The Sleepwalker (Mona Fastvold)
Clearly inheriting its thematic ambition from the old adage of “less is more,” The Sleepwalker takes a good long while to do not too much, and although the journey is riddled with some beautiful lensing, top-notch acting, and a very memorable score, the audience is left wanting more. Directed by Mona Fastvold, from a screenplay by Fastvold and star Brady Corbet, The Sleepwalker tells the story of Kaia (Gitte Witt) and Andrew (Christopher Abbott), a young couple determined to renovate Kaia’s late father’s home, nestled in the middle of a secluded Massachusetts. Plans change when Kaia gets a late-night call from her half-sister Christine (Stephanie Ellis), who’s pregnant, engaged, and looking to spend some quality time at the old home. Christine’s fiancé, Ira (Corbet), appears the next morning, bringing with him an upper-class snobbery to which working-class Andrew does not respond well — and, so, with all four of our players finally under the same roof, secrets slowly creep their way to the surface. – Dan M. (full review)
Under the Skin (Jonathan Glazer)
Each shot, scene, and location flows together in perfect harmony. Director Jonathan Glazer packs all these pretty images with real emotion, thanks to cinematographer Daniel Landin‘s stunning work, Mica Levi‘s haunting and moving score, and, of course, Scarlett Johansson‘s ambitious performance as an alien who abandons her mission. This is the kind of risky performance where an actor could easily fall on their face. Some scenes take huge tonal risks that only a good actor could pull off. Thankfully, Johansson is always up for the challenge. – Jack G.
Where to Stream: Amazon Prime
What Now? Remind Me (Joachim Pinto)
Joachim Pinto’s What Now? Remind Me begins as a personal diary film, a chronicle of his ongoing to struggle to live with AIDS, interesting primarily because of Pinto’s storytelling abilities and his myriad approaches to sound—one the film’s strength is in its selection, deployment, and mixing of synced sound, voiceover, and music—but it gradually evolves into something more. Pinto turns his camera on bugs, a field that he and his partner work, and his dogs, which bring a much-needed vitality to the film on several occasions. One of the dogs, Rufus, is also dying, and if it doesn’t rain, so might the crops. Pinto says at the start that it is a notebook by and for him, but as its almost three-hour runtime elapses, it turns into a meditative pondering of the finitude of our time on earth, and earth in general. “We are not special,” Pinto reminds us, “just recent.” – Forrest C. (full review)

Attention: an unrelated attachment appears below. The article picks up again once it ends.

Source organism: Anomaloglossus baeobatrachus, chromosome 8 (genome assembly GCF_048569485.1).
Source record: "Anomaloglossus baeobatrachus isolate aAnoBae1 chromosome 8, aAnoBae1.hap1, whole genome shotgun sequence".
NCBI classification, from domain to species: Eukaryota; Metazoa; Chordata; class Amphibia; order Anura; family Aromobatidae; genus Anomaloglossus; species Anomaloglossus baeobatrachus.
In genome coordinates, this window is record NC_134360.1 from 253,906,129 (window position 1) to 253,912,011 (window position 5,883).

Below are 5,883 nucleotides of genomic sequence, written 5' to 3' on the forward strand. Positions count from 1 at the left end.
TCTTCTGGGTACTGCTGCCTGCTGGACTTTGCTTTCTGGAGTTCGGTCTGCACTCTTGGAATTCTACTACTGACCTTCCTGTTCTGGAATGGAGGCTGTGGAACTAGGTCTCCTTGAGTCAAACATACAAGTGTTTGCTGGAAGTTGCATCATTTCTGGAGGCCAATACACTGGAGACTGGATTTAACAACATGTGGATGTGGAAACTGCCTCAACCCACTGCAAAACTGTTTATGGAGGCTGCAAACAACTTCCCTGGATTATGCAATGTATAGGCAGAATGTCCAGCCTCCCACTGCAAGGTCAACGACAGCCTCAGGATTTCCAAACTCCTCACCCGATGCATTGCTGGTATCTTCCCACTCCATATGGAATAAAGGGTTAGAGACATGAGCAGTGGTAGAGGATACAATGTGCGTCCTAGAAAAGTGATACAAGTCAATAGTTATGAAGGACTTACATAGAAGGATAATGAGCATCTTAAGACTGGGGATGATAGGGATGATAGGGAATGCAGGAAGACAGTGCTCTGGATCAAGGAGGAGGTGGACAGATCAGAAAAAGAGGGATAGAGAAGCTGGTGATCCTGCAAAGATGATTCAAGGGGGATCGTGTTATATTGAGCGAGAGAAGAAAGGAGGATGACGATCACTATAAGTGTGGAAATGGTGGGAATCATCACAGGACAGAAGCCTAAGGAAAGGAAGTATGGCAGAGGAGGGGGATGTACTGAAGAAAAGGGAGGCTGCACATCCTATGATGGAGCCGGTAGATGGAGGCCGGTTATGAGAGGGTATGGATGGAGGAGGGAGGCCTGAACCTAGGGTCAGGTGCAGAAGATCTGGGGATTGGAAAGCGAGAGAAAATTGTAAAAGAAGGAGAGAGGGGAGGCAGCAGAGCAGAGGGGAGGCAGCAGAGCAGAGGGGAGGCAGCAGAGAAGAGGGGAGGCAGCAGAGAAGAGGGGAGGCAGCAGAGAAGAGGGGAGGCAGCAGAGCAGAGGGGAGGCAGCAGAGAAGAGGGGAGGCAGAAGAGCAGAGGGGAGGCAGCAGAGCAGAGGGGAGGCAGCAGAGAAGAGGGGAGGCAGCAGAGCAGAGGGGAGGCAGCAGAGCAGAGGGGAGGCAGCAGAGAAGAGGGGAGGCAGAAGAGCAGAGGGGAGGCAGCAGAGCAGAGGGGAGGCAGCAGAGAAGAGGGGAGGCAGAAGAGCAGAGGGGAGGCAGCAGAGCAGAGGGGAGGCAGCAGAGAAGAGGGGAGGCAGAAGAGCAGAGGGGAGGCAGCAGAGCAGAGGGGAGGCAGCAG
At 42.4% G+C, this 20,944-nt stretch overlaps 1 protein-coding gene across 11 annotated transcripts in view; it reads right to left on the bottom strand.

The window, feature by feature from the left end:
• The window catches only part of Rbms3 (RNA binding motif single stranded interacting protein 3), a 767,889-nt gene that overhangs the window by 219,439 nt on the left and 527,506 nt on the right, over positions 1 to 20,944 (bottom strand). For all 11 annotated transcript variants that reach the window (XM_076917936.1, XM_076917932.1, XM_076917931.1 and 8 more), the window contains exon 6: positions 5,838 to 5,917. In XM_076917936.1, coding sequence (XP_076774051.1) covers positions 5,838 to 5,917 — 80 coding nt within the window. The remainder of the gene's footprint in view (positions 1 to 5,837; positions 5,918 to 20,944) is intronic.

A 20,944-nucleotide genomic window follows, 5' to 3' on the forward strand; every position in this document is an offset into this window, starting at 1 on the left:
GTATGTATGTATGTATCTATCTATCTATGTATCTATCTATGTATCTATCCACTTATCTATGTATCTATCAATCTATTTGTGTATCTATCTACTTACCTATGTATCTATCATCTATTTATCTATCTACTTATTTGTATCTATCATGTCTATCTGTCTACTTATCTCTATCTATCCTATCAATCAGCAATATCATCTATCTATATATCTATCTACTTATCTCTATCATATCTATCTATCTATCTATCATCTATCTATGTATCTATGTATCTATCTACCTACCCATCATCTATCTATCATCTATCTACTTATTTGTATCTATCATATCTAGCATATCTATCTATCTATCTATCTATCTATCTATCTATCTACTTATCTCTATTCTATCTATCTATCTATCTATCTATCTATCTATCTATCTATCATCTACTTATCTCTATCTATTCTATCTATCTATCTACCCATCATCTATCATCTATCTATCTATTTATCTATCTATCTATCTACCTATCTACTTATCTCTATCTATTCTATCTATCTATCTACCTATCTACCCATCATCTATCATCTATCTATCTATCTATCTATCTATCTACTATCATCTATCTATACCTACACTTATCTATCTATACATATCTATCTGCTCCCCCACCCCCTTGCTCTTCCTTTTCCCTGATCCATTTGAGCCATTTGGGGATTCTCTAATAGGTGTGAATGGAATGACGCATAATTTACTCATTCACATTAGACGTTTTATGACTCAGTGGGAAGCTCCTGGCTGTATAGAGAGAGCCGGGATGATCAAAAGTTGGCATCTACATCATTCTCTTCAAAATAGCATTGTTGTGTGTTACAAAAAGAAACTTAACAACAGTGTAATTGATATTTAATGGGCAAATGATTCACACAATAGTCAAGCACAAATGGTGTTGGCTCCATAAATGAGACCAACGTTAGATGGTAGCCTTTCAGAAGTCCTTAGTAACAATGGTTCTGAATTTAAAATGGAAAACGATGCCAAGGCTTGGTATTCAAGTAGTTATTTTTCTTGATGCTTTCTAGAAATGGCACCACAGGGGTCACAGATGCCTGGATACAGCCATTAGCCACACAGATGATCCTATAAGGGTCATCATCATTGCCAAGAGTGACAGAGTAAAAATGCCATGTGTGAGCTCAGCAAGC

Where to Stream: iTunes
Whitey: United States of America V. James Bulger (Joe Berlinger)
Joe Berlinger‘s sprawling and ambitious documentary tackles the trial of one of the countries most infamous criminal masterminds, James ‘Whitey’ Bulger. It is an explosive examination of the many players involved in his sprawling web of crime that spanned nearly thirty years. By carefully following the prosecutors, defense attorneys, thugs turned rats and family members of the victims seeking justice, the film weaves together an ornate tapestry of corruption that is a comprehensive exploration of a very complicated case. Insightful and revelatory, this documentary will surely fascinate anyone with any interest about the case or learning about the man who inspired Jack Nicholson‘s character in The Departed. – Raffi A.
Where to Stream: Netflix
Also New to Streaming
What are you streaming this weekend?